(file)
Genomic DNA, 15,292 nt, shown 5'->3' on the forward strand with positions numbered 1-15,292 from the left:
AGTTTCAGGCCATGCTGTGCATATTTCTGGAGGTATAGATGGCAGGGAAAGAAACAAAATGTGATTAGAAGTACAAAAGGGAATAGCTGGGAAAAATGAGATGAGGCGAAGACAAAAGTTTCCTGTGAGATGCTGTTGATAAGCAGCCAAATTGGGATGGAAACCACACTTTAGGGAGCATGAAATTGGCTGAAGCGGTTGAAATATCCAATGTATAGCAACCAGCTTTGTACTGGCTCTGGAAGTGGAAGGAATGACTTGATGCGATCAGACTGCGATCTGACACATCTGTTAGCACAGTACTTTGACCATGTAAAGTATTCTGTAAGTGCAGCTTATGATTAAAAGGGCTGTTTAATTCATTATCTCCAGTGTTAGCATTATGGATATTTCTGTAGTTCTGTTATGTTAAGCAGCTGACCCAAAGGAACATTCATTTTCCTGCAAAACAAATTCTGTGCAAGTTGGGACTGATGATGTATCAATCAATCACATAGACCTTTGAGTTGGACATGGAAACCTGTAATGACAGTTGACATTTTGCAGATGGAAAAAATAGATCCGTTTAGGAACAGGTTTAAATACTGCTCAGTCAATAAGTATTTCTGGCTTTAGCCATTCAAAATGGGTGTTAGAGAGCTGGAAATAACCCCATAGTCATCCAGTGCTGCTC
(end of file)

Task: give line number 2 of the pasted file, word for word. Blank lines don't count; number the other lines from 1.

AGTTTCAGGCCATGCTGTGCATATTTCTGGAGGTATAGATGGCAGGGAAAGAAACAAAATGTGATTAGAAGTACAAAAGGGAATAGCTGGGAAAAATGAGATGAGGCGAAGACAAAAGTTTCCTGTGAGATGCTGTTGATAAGCAGCCAAATTGGGATGGAAACCACACTTTAGGGAGCATGAAATTGGCTGAAGCGGTTGAAATATCCAATGTATAGCAACCAGCTTTGTACTGGCTCTGGAAGTGGAAGGAATGACTTGATGCGATCAGACTGCGATCTGACACATCTGTTAGCACAGTACTTTGACCATGTAAAGTATTCTGTAAGTGCAGCTTATGATTAAAAGGGCTGTTTAATTCATTATCTCCAGTGTTAGCATTATGGATATTTCTGTAGTTCTGTTATGTTAAGCAGCTGACCCAAAGGAACATTCATTTTCCTGCAAAACAAATTCTGTGCAAGTTGGGACTGATGATGTATCAATCAATCACATAGACCTTTGAGTTGGACATGGAAACCTGTAATGACAGTTGACATTTTGCAGATGGAAAAAATAGATCCGTTTAGGAACAGGTTTAAATACTGCTCAGTCAATAAGTATTTCTGGCTTTAGCCATTCAAAATGGGTGTTAGAGAGCTGGAAATAACCCCATAGTCATCCAGTGCTGCTC